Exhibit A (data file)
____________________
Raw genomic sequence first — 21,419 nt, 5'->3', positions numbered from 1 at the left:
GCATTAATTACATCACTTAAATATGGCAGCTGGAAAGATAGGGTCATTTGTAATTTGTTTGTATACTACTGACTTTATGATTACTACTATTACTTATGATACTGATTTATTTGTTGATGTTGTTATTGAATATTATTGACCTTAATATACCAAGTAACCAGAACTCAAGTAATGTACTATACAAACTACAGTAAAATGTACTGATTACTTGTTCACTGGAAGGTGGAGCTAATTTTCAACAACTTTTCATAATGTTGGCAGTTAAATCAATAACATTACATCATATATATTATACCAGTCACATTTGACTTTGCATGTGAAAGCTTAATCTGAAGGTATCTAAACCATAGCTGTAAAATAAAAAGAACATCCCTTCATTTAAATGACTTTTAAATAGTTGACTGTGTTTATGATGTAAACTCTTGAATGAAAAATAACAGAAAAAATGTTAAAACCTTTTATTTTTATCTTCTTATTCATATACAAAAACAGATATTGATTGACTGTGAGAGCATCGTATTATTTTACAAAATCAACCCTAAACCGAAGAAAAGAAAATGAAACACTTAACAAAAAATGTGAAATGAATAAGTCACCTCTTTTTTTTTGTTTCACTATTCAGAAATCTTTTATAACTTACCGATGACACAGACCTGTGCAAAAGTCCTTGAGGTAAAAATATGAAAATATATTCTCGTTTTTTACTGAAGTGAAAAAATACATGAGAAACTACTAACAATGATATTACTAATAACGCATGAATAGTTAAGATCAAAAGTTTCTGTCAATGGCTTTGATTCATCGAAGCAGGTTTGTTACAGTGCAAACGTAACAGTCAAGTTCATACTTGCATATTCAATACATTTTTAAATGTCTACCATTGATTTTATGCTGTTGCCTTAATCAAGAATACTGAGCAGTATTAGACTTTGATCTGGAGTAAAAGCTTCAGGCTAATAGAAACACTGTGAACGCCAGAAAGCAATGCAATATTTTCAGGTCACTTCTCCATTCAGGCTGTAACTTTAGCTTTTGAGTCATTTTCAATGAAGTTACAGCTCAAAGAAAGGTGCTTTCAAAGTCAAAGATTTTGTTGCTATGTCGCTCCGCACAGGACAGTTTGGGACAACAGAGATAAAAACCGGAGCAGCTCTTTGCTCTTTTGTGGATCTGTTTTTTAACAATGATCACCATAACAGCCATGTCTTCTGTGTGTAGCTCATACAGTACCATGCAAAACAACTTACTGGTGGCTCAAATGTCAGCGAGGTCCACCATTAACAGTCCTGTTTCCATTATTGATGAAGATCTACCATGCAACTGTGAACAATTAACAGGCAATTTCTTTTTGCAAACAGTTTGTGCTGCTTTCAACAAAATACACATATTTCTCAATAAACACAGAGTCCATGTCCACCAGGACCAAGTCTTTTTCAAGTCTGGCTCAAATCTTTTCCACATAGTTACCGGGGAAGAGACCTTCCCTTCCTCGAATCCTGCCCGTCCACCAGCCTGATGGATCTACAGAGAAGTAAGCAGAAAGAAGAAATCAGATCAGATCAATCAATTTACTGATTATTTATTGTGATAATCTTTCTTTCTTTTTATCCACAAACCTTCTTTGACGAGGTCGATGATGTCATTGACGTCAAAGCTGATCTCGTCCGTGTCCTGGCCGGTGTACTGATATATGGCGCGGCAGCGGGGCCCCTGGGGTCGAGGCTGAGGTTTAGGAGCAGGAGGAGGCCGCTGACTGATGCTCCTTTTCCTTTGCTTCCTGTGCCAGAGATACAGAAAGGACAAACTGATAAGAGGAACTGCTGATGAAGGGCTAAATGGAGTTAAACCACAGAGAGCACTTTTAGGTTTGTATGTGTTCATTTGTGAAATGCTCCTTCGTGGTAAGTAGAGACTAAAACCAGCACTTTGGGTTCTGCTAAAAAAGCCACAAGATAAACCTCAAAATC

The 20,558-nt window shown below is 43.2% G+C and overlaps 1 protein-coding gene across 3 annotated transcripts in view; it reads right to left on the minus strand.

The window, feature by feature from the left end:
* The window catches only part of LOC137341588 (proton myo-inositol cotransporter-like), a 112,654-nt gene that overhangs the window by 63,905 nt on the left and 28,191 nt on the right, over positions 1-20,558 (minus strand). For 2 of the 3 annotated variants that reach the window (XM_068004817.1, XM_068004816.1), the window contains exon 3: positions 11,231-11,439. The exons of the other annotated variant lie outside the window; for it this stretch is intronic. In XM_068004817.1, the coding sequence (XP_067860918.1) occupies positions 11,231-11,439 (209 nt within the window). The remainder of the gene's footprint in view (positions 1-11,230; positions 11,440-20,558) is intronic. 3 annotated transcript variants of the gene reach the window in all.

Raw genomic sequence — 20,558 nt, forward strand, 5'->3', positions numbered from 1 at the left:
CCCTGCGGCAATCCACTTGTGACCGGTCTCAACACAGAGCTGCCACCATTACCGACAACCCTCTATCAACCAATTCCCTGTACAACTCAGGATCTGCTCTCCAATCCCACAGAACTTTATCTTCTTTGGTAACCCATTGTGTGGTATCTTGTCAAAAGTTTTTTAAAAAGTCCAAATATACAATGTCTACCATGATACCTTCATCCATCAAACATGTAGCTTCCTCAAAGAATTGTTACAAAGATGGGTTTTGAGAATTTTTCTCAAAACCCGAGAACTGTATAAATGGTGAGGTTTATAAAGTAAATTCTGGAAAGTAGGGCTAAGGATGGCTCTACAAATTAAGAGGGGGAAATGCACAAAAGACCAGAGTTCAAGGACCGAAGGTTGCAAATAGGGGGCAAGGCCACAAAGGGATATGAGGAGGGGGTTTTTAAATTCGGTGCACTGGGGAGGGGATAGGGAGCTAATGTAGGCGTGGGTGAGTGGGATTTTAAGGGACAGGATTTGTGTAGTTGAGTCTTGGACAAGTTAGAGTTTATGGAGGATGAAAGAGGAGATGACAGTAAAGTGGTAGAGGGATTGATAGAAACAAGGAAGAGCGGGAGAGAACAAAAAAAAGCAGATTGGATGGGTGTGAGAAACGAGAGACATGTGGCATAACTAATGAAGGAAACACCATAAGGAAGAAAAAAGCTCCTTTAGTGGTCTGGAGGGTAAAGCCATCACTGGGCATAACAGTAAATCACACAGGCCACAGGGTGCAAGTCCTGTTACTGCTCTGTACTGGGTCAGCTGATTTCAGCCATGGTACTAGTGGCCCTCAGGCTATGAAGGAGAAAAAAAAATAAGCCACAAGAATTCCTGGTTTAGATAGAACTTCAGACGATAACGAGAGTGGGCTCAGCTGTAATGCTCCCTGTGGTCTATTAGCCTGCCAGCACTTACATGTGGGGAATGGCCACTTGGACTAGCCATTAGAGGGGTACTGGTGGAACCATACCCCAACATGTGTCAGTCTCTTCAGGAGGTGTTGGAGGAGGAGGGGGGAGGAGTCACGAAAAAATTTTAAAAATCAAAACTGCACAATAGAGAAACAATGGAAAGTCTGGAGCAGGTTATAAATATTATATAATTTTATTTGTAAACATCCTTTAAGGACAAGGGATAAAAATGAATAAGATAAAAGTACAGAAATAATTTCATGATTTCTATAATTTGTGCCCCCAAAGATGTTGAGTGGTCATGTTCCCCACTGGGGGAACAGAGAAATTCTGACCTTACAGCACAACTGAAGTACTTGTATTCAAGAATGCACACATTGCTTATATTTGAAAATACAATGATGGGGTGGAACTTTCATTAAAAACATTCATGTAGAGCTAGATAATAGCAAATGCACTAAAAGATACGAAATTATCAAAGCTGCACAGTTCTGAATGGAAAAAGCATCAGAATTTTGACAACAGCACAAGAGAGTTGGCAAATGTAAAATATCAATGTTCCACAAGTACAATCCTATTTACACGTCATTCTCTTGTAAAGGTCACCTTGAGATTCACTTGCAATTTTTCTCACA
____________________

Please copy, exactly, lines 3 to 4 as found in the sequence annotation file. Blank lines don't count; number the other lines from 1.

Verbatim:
The 20,558-nt window shown below is 43.2% G+C and overlaps 1 protein-coding gene across 3 annotated transcripts in view; it reads right to left on the minus strand.

The window, feature by feature from the left end: